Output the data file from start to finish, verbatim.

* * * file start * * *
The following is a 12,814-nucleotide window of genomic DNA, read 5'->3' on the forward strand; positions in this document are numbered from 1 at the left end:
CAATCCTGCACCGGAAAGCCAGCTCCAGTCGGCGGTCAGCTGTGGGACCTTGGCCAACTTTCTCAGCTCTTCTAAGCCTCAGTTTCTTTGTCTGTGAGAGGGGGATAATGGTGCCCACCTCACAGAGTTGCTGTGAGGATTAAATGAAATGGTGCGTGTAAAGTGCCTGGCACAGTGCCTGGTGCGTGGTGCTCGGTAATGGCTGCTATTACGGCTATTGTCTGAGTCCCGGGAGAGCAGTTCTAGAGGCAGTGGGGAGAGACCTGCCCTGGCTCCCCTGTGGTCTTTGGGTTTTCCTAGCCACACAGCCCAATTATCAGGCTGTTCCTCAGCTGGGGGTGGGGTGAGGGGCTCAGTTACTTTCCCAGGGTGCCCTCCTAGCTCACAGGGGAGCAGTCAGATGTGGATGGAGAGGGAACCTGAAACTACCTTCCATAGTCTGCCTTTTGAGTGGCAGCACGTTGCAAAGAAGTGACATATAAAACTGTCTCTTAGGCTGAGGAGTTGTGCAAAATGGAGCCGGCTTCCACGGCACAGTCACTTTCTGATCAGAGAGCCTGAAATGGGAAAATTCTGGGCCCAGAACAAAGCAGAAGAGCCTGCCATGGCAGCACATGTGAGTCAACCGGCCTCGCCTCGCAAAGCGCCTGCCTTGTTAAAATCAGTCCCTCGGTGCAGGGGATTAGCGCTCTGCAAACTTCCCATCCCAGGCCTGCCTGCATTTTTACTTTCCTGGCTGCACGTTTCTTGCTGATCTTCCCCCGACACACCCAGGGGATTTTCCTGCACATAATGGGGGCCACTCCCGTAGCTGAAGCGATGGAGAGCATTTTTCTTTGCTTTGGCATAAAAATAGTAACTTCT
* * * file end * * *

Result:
The following is a 12,814-nucleotide window of genomic DNA, read 5'->3' on the forward strand; positions in this document are numbered from 1 at the left end:
CAATCCTGCACCGGAAAGCCAGCTCCAGTCGGCGGTCAGCTGTGGGACCTTGGCCAACTTTCTCAGCTCTTCTAAGCCTCAGTTTCTTTGTCTGTGAGAGGGGGATAATGGTGCCCACCTCACAGAGTTGCTGTGAGGATTAAATGAAATGGTGCGTGTAAAGTGCCTGGCACAGTGCCTGGTGCGTGGTGCTCGGTAATGGCTGCTATTACGGCTATTGTCTGAGTCCCGGGAGAGCAGTTCTAGAGGCAGTGGGGAGAGACCTGCCCTGGCTCCCCTGTGGTCTTTGGGTTTTCCTAGCCACACAGCCCAATTATCAGGCTGTTCCTCAGCTGGGGGTGGGGTGAGGGGCTCAGTTACTTTCCCAGGGTGCCCTCCTAGCTCACAGGGGAGCAGTCAGATGTGGATGGAGAGGGAACCTGAAACTACCTTCCATAGTCTGCCTTTTGAGTGGCAGCACGTTGCAAAGAAGTGACATATAAAACTGTCTCTTAGGCTGAGGAGTTGTGCAAAATGGAGCCGGCTTCCACGGCACAGTCACTTTCTGATCAGAGAGCCTGAAATGGGAAAATTCTGGGCCCAGAACAAAGCAGAAGAGCCTGCCATGGCAGCACATGTGAGTCAACCGGCCTCGCCTCGCAAAGCGCCTGCCTTGTTAAAATCAGTCCCTCGGTGCAGGGGATTAGCGCTCTGCAAACTTCCCATCCCAGGCCTGCCTGCATTTTTACTTTCCTGGCTGCACGTTTCTTGCTGATCTTCCCCCGACACACCCAGGGGATTTTCCTGCACATAATGGGGGCCACTCCCGTAGCTGAAGCGATGGAGAGCATTTTTCTTTGCTTTGGCATAAAAATAGTAACTTCT